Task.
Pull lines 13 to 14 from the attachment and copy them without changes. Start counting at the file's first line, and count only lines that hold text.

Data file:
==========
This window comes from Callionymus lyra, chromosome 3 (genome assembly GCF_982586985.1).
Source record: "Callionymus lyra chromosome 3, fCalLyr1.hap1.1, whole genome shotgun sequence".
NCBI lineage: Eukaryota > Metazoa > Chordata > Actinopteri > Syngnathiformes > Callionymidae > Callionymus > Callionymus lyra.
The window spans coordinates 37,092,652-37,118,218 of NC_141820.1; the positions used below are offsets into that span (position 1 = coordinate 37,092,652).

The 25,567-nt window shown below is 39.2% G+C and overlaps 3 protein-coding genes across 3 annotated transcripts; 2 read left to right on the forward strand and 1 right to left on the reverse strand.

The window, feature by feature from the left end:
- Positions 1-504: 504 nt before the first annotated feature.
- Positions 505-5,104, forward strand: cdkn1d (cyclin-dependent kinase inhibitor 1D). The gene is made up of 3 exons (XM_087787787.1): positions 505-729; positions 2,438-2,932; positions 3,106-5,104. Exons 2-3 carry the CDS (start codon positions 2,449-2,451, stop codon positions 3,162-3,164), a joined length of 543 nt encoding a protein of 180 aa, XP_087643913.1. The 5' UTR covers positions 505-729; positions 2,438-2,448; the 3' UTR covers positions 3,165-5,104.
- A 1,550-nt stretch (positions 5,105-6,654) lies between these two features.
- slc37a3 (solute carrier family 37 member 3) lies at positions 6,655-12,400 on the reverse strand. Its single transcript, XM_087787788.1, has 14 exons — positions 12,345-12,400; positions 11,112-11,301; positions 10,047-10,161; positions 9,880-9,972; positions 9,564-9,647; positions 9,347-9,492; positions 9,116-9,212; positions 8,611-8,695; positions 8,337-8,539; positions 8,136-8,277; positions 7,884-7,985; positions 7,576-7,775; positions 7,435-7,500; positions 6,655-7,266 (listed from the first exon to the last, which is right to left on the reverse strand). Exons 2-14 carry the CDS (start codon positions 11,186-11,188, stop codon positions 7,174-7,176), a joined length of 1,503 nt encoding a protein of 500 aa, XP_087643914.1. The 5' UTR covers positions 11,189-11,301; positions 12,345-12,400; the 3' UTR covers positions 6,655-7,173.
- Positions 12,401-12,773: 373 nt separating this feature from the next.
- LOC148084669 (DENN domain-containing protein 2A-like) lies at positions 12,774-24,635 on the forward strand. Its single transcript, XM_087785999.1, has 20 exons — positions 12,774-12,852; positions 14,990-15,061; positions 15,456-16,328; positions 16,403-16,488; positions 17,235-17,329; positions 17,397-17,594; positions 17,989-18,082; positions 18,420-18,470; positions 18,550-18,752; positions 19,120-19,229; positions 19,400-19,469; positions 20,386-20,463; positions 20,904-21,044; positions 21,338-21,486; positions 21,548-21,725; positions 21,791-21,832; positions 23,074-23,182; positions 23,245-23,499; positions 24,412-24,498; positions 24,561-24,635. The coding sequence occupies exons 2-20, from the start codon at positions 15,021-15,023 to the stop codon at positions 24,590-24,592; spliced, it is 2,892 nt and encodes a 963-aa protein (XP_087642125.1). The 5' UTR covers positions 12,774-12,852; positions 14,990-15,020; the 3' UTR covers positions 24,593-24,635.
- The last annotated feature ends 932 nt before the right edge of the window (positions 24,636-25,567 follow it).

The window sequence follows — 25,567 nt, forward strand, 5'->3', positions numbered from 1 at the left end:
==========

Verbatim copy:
- The last annotated feature ends 932 nt before the right edge of the window (positions 24,636-25,567 follow it).

The window sequence follows — 25,567 nt, forward strand, 5'->3', positions numbered from 1 at the left end: